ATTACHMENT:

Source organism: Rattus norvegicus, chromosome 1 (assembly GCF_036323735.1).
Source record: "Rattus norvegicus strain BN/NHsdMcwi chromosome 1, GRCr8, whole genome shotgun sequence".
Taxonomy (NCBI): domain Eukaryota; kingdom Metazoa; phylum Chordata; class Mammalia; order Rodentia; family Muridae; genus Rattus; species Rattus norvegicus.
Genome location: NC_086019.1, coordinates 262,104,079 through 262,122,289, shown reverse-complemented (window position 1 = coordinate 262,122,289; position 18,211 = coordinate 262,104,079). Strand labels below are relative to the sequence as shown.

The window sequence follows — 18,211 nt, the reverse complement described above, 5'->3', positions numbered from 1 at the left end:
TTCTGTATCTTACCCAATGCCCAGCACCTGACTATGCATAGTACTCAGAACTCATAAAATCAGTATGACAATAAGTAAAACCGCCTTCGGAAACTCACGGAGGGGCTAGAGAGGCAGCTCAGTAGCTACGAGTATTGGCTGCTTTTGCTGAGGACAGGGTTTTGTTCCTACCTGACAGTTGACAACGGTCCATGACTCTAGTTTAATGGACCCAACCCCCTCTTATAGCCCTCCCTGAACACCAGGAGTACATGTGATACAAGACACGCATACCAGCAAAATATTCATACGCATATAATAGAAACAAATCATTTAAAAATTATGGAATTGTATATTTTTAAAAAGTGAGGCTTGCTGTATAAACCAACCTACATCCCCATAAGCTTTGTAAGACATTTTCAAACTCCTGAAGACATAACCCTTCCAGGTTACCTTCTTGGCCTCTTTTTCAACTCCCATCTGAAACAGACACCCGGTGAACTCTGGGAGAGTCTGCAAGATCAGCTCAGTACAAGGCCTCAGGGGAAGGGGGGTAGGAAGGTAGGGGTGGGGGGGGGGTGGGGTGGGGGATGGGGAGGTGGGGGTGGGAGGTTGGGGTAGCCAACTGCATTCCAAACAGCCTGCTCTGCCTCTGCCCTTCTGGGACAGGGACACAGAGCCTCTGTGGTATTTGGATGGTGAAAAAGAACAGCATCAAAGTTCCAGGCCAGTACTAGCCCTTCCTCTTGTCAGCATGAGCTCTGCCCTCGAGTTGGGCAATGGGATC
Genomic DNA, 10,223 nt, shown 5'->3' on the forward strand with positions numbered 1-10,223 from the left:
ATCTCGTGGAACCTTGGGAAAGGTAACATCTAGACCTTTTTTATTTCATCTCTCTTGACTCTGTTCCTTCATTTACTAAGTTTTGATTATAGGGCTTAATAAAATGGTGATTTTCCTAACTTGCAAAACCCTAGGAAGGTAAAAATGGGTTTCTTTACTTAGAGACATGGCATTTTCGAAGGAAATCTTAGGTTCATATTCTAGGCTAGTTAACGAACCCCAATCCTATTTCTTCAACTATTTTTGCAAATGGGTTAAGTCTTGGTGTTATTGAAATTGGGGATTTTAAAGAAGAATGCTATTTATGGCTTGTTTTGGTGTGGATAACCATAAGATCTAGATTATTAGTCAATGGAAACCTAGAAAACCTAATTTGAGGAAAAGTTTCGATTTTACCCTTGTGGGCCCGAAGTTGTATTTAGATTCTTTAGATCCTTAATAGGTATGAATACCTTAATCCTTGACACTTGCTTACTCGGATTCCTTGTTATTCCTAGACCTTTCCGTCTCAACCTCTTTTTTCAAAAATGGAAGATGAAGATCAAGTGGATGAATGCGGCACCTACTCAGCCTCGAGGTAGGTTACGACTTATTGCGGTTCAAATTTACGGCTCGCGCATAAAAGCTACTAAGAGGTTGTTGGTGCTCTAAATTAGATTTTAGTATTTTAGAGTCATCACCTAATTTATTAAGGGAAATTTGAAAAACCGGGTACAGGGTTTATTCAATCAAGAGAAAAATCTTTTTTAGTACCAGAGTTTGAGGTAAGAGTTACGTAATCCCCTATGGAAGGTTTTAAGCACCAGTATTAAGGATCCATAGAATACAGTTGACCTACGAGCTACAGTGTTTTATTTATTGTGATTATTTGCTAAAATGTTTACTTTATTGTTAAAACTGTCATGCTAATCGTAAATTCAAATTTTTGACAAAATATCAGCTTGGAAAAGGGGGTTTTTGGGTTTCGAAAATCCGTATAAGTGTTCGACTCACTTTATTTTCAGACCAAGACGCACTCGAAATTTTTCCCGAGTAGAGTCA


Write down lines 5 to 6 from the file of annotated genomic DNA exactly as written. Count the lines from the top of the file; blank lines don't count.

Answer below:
The window sequence follows — 18,211 nt, the reverse complement described above, 5'->3', positions numbered from 1 at the left end:
TTCTGTATCTTACCCAATGCCCAGCACCTGACTATGCATAGTACTCAGAACTCATAAAATCAGTATGACAATAAGTAAAACCGCCTTCGGAAACTCACGGAGGGGCTAGAGAGGCAGCTCAGTAGCTACGAGTATTGGCTGCTTTTGCTGAGGACAGGGTTTTGTTCCTACCTGACAGTTGACAACGGTCCATGACTCTAGTTTAATGGACCCAACCCCCTCTTATAGCCCTCCCTGAACACCAGGAGTACATGTGATACAAGACACGCATACCAGCAAAATATTCATACGCATATAATAGAAACAAATCATTTAAAAATTATGGAATTGTATATTTTTAAAAAGTGAGGCTTGCTGTATAAACCAACCTACATCCCCATAAGCTTTGTAAGACATTTTCAAACTCCTGAAGACATAACCCTTCCAGGTTACCTTCTTGGCCTCTTTTTCAACTCCCATCTGAAACAGACACCCGGTGAACTCTGGGAGAGTCTGCAAGATCAGCTCAGTACAAGGCCTCAGGGGAAGGGGGGTAGGAAGGTAGGGGTGGGGGGGGGGTGGGGTGGGGGATGGGGAGGTGGGGGTGGGAGGTTGGGGTAGCCAACTGCATTCCAAACAGCCTGCTCTGCCTCTGCCCTTCTGGGACAGGGACACAGAGCCTCTGTGGTATTTGGATGGTGAAAAAGAACAGCATCAAAGTTCCAGGCCAGTACTAGCCCTTCCTCTTGTCAGCATGAGCTCTGCCCTCGAGTTGGGCAATGGGATC